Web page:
The town of Sejnane, north-west of Tunis, witnessed, briefly, the existence of an “Islamic emirate” at the end of last year when around 200 Salafists took control, turned government buildings into prisons for “sinning” – in most cases for drinking alcohol – and beat inmates. A shop selling CDs of western songs in Arabic was set on fire and a self-proclaimed Islamist “judge” announced to the owner that “if you try once more to distract Muslims from the mosque, it will be your home and all those in it who will burn”.
Women began to wear the niqab, men to grow beards and wear Afghan-style clothes. The government did nothing. Was the Ennahda Party supporting the Salafists?
Attacks on cinemas began shortly afterwards, the owner of Nessma TV, Nabil Karoui, put on trial for showing Persepolis – about the reactions of a young girl growing up in the 1979 Iranian revolution – a film deemed “contrary to the values of the people”. Two intellectuals were savagely beaten and 10,000 demonstrators marched through Tunis and other cities to protest at the increase of extremism.
In the much-underrated French magazine Jeune Afrique, Amel Grami, head of the Islamic Studies department at Manouba University, described how a dispute over a female student who insisted on wearing full head-covering to college resulted in an invasion of the campus by sword-carrying Salafists, some of whom shouted “dirty whore” when staff objected to the separation of male and female students. According to Amel Grami, the Salafists were supported by two sons of the Tunisian Interior Minister, Ali Laarayedh.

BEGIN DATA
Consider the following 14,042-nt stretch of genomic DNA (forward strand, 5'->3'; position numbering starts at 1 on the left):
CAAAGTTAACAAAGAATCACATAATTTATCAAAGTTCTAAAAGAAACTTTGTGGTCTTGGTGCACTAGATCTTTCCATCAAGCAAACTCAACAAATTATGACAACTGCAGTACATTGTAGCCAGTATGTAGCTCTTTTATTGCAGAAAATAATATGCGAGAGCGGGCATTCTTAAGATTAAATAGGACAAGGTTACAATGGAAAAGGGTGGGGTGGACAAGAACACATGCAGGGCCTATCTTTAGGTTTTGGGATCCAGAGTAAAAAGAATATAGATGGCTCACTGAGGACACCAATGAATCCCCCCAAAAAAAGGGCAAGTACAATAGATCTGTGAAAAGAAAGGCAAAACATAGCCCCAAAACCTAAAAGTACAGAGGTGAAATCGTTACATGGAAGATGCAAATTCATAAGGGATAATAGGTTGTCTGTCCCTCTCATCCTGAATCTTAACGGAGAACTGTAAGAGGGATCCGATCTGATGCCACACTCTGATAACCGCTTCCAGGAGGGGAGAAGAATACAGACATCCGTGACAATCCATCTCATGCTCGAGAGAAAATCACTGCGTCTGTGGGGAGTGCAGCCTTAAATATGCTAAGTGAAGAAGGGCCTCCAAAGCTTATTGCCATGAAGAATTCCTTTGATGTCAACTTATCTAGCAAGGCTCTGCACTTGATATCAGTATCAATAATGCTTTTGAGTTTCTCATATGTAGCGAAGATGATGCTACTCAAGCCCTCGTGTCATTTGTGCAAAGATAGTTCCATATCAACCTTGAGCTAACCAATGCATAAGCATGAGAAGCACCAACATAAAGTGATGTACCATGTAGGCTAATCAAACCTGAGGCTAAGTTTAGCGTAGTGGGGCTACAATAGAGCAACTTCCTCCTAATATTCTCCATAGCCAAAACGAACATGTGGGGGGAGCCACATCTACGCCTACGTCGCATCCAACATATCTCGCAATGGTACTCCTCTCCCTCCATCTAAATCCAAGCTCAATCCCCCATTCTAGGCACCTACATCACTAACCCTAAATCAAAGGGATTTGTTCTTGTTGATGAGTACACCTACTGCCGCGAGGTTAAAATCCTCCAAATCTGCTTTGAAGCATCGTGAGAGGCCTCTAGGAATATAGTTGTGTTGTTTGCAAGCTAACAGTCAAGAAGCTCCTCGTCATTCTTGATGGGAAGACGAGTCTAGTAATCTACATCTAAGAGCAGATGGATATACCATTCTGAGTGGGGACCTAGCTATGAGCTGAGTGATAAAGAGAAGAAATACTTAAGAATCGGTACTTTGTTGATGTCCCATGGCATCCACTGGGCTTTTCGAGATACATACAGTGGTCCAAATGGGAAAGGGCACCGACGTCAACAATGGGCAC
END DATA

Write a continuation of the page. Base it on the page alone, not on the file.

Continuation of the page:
Little wonder, then, that the impending arrival in Tunisia of the Egyptian preacher Wajdi Ghanim created such anger among secular Tunisians. Ghanim supports the Tunisian Salafists, advocates a return to an older, more “genuine” Islam and – in the view of human rights groups – wants to “create hatred between Tunisians”. It all has the feel of Algeria before the army’s cancellation of the second round of elections which would have brought the Islamic Salvation Front to power in 1992. We shall not dwell on the carnage and bloodletting that followed.
But in this context, the voice of secular Tunisia sounds familiar. Tunisia has given the world great heroes – Hannibal, Jugurtha, Ibn Khaldoun, even Habib Bourguiba – the Tunisian writer Abdelhamid Gmati pointed out. “So why do we bring here these Salafists, these Islamists, these Wahabis, these Afghanists, these preachers (sexually obsessed and probably paedophiles), who speak of the mutilation (of women), who make fatwas … who have nothing to do with our civilisation, our idea of religion, our values which have developed over thousands of years? Sorry – but their beards, their niqabs, their robes, their blackness, their “Middle Ages” are not ours.” Even if they were born Tunisian, “they are not Tunisians”.
All well and good. Until, of course, one notes that Gmati is writing in that fine newspaper La Presse. Was this not, after all, the same paper Z quotes so maliciously from the days of Ben Ali. Couldn’t the Salafists claim that they, too, now represent a “Charter of Tunisian Youth”? Too awful to contemplate…
Robert Fisk, The Independent